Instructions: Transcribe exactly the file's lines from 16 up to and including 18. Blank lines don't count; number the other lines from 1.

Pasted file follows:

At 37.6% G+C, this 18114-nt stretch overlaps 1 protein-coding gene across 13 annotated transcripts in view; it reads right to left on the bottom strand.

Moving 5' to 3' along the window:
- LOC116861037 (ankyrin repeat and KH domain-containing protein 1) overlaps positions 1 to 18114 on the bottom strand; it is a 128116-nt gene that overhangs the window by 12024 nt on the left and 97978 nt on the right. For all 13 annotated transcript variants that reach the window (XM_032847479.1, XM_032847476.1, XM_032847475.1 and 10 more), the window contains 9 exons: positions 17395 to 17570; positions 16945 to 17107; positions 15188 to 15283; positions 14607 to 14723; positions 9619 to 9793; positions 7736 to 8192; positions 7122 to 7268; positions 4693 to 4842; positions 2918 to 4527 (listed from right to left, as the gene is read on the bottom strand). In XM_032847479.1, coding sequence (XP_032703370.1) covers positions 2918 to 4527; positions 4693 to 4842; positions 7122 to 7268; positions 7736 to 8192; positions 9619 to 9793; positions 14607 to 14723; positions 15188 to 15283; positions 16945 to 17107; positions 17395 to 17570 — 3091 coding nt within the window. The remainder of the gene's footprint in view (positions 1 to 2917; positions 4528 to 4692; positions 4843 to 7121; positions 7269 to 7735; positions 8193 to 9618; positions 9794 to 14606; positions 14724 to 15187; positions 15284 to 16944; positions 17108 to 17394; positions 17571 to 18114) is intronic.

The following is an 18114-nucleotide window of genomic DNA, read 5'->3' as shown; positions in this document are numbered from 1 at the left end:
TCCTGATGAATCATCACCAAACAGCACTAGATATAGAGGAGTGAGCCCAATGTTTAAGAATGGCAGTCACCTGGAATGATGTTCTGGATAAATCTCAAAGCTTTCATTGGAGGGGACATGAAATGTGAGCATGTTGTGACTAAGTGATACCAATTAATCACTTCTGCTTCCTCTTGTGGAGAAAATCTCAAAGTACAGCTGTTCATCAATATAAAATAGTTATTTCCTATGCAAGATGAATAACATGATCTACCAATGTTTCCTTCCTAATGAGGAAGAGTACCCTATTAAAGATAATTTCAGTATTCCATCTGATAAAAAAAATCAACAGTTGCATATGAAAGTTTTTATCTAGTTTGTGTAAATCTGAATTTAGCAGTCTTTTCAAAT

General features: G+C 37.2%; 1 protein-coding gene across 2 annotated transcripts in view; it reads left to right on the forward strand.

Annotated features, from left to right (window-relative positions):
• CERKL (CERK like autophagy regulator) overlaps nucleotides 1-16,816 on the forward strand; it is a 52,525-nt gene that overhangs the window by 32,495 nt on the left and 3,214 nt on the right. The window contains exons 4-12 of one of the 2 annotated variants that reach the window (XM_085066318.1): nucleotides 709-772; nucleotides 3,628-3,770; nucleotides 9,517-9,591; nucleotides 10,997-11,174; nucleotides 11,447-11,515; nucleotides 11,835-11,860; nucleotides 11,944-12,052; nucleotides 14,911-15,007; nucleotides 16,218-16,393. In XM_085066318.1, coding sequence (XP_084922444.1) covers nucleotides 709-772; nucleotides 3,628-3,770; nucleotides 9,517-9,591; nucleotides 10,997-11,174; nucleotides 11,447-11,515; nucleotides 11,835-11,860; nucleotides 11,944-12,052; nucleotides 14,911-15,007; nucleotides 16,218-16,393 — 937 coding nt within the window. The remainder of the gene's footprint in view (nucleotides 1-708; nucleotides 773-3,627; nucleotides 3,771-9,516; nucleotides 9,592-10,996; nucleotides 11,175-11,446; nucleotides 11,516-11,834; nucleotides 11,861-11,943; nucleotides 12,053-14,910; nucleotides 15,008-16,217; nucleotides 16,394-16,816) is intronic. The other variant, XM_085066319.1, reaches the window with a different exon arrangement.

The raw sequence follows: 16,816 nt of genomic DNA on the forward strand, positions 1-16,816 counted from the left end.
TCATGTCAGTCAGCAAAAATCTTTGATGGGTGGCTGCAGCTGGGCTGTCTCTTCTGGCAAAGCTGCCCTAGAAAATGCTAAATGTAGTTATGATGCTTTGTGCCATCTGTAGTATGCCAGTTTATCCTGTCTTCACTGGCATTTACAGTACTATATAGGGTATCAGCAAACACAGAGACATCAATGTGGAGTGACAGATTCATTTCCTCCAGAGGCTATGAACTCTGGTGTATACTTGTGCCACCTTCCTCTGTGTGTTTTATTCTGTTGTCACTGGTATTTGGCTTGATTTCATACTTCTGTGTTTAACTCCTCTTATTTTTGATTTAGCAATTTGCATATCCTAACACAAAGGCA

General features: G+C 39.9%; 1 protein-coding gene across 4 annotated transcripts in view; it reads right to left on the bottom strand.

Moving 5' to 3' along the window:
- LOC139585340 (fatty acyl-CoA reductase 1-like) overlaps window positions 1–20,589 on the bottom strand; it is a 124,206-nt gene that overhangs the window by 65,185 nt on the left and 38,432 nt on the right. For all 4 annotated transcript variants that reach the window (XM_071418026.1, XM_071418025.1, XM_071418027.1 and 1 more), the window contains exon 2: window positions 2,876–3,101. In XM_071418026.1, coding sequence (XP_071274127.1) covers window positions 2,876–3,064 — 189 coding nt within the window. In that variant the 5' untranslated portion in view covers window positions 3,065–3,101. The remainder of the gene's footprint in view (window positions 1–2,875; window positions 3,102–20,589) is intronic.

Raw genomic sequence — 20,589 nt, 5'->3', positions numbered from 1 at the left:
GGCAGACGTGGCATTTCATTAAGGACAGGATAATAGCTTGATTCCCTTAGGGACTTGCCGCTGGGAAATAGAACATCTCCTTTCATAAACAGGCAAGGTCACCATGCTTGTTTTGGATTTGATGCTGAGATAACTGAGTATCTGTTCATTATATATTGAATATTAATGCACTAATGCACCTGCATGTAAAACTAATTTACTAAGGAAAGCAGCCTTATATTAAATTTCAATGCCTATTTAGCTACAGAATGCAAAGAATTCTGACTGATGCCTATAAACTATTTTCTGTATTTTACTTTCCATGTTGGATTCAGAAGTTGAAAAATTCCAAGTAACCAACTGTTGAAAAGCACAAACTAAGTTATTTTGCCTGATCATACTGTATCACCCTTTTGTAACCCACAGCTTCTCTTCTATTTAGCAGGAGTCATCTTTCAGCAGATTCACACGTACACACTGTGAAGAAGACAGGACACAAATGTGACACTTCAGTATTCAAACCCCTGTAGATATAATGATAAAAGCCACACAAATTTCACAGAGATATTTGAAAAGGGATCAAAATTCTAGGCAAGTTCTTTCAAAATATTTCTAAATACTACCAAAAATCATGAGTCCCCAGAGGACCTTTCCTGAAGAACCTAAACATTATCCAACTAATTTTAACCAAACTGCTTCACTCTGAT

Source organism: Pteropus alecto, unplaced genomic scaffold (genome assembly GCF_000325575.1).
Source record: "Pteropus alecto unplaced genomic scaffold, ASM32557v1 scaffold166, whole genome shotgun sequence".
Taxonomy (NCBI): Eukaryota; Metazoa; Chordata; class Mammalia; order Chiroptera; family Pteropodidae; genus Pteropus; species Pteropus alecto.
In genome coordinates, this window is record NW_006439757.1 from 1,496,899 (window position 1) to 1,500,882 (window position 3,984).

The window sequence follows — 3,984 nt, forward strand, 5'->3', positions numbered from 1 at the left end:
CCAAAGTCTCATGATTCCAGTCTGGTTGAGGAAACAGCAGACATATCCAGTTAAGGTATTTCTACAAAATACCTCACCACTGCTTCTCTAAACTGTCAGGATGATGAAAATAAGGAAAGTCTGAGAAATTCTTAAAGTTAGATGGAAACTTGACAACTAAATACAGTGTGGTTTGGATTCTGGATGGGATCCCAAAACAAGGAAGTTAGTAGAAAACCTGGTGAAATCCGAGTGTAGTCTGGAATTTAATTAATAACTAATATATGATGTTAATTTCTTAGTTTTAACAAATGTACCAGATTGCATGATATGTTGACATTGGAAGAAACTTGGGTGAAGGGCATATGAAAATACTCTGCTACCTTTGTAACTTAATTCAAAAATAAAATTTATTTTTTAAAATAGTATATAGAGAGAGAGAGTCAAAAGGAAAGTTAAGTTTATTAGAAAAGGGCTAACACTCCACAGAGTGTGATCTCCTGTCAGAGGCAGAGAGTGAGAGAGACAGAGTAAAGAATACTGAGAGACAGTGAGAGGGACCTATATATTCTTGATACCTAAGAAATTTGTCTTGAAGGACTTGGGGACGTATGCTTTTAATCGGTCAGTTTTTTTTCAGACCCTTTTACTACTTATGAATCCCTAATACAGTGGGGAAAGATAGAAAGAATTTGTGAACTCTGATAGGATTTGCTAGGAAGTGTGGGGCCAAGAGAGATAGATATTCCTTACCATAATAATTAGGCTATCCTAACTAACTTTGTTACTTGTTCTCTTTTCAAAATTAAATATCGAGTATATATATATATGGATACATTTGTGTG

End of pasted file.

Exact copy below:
Source organism: Pteropus alecto, unplaced genomic scaffold (genome assembly GCF_000325575.1).
Source record: "Pteropus alecto unplaced genomic scaffold, ASM32557v1 scaffold166, whole genome shotgun sequence".
Taxonomy (NCBI): Eukaryota; Metazoa; Chordata; class Mammalia; order Chiroptera; family Pteropodidae; genus Pteropus; species Pteropus alecto.